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slaytonf

Opulence on opulence: Tommy directed by Ken Russell

86 posts in this topic

MissW said: did you not see my post explaining about the whole "canned beans" thing?

Haven't you seen DOUBLE INDEMNITY? It's spelled "Cand Beans". ;-)

I saw Tommy at the theater with fellow teen friends, the perfect age for a rock movie. It was much anticipated since I was a big Who fan, with a crush on Keith Moon-and even own his solo LP. And yes, my best friend had a quad stereo we listened to for hours. We all were excited to see this hoping it would finally explain the "story" of Tommy, which wasn't really coherent from the songs.

I hated this movie. I didn't understand it, thought the performances were corny, etc. and forgot about it for years. I had to be talked into ever watching any Ken Russell films, but very much liked THE DEVILS, **** and several of his other films.

After awhile (or-matured?) I started seeing Russell films differently: nightmarish and emotional. Like another misunderstood fave director Kubrick, Ken Russell seemed to want to capture the ideas inside your head and illustrate & evoke them with moving pictures.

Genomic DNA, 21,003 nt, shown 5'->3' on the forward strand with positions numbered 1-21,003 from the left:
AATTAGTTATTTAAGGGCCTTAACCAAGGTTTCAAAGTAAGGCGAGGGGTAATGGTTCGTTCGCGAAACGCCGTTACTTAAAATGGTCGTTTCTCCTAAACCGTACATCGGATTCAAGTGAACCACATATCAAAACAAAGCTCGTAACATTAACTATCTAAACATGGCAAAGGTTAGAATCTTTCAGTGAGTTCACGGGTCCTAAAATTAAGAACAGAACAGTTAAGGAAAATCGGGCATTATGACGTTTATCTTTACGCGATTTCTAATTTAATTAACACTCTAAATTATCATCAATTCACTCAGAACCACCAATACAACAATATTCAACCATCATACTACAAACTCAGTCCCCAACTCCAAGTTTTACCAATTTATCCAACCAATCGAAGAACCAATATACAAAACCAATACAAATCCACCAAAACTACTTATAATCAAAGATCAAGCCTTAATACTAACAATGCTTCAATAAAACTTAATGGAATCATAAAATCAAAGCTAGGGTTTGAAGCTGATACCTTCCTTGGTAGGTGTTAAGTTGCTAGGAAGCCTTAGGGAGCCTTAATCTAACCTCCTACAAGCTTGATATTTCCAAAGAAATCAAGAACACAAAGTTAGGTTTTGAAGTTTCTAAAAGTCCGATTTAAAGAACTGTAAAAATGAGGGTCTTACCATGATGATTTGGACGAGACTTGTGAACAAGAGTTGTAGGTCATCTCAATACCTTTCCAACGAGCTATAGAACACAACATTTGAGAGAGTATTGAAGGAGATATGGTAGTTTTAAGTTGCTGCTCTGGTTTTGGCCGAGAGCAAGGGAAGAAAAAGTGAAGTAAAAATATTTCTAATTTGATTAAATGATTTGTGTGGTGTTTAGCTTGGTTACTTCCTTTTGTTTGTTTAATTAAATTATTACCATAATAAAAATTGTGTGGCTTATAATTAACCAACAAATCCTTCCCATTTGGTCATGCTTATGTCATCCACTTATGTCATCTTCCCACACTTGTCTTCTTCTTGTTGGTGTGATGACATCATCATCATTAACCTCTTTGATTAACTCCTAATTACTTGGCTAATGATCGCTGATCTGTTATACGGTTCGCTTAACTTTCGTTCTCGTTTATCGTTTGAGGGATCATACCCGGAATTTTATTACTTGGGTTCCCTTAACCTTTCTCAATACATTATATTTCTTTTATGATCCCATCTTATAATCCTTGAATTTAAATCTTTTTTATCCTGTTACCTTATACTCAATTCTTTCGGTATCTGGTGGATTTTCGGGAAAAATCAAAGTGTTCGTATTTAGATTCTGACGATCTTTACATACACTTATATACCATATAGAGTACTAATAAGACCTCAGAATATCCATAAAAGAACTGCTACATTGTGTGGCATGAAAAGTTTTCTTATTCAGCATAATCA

I watched TOMMY again when it first aired on TCM about a decade ago. All the scenes were the same, but I had obviously changed. Now, I LOVED it! Instead of worrying about a "story", found it creative, inventive, funny, satiric, and just a joy seeing the Who as young men. I found several scenes actually exciting - especially Tina Turner as the Acid Queen-WOW. I still find Eric Clapton dull & mumbly, but enjoyed the church scene, and always loved the Sally Simpson song/story. Ann Margaret is a treasure in a cardboard role.
I now think Russell was the PERFECT director for this oddball film. It really doesn't need a deep, cohesive story, it's just a fun "art" movie.

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13 hours ago, slaytonf said:

But--but that's the most brilliant scene in the movie!  No joke!

 

Ok. let's get this straight.  Prior to the TV eruption, Tommy's mommy is watching him crowned pinball king.  Racked with guilt, she tries not to watch, getting only commercials for:  baked beans, chocolate, and laundry detergent.  As her psychic trauma builds, we see Tommy in a washer.  Then his mommy busts the TV, seeking relief from her agony--and gets it, temporarily, with the soap suds (cleansing--see?).  But her inner contamination busts out, first with beans, then with chocolate goo.  She revels in her degradation.  All very sexy.

And that is something Liv Ullman definitely couldn't do.

I'm loving the beans discussion and I love this post especially.

I am so behind on my films of the 70s, that I'm going to admit that the only one of the five best actress nominees in 1975 that I have seen in full is ANN-MARGRET  in TOMMY. (That's right, I have never seen CUCKOOS NEST or ADELE H!)